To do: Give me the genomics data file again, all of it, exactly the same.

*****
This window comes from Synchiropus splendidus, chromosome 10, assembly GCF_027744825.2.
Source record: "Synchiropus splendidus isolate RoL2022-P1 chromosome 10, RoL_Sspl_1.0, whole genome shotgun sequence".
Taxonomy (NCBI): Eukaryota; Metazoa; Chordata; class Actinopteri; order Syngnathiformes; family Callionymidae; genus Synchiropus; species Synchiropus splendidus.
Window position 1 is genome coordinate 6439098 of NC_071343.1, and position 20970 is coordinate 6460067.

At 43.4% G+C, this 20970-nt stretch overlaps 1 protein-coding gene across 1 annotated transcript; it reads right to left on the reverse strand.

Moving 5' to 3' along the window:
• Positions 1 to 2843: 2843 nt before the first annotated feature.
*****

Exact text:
This window comes from Synchiropus splendidus, chromosome 10, assembly GCF_027744825.2.
Source record: "Synchiropus splendidus isolate RoL2022-P1 chromosome 10, RoL_Sspl_1.0, whole genome shotgun sequence".
Taxonomy (NCBI): Eukaryota; Metazoa; Chordata; class Actinopteri; order Syngnathiformes; family Callionymidae; genus Synchiropus; species Synchiropus splendidus.
Window position 1 is genome coordinate 6439098 of NC_071343.1, and position 20970 is coordinate 6460067.

At 43.4% G+C, this 20970-nt stretch overlaps 1 protein-coding gene across 1 annotated transcript; it reads right to left on the reverse strand.

Moving 5' to 3' along the window:
• Positions 1 to 2843: 2843 nt before the first annotated feature.